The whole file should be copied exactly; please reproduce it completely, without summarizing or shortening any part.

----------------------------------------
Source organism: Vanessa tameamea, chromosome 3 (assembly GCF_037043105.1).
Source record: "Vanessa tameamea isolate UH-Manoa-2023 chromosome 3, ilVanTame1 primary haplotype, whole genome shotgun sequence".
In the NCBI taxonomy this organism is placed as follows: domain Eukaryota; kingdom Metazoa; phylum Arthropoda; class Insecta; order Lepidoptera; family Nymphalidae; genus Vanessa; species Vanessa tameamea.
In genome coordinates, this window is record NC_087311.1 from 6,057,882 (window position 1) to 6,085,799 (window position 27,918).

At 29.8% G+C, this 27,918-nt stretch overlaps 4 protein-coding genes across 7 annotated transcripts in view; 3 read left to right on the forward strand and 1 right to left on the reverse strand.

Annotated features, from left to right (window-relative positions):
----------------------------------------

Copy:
Source organism: Vanessa tameamea, chromosome 3 (assembly GCF_037043105.1).
Source record: "Vanessa tameamea isolate UH-Manoa-2023 chromosome 3, ilVanTame1 primary haplotype, whole genome shotgun sequence".
In the NCBI taxonomy this organism is placed as follows: domain Eukaryota; kingdom Metazoa; phylum Arthropoda; class Insecta; order Lepidoptera; family Nymphalidae; genus Vanessa; species Vanessa tameamea.
In genome coordinates, this window is record NC_087311.1 from 6,057,882 (window position 1) to 6,085,799 (window position 27,918).

At 29.8% G+C, this 27,918-nt stretch overlaps 4 protein-coding genes across 7 annotated transcripts in view; 3 read left to right on the forward strand and 1 right to left on the reverse strand.

Annotated features, from left to right (window-relative positions):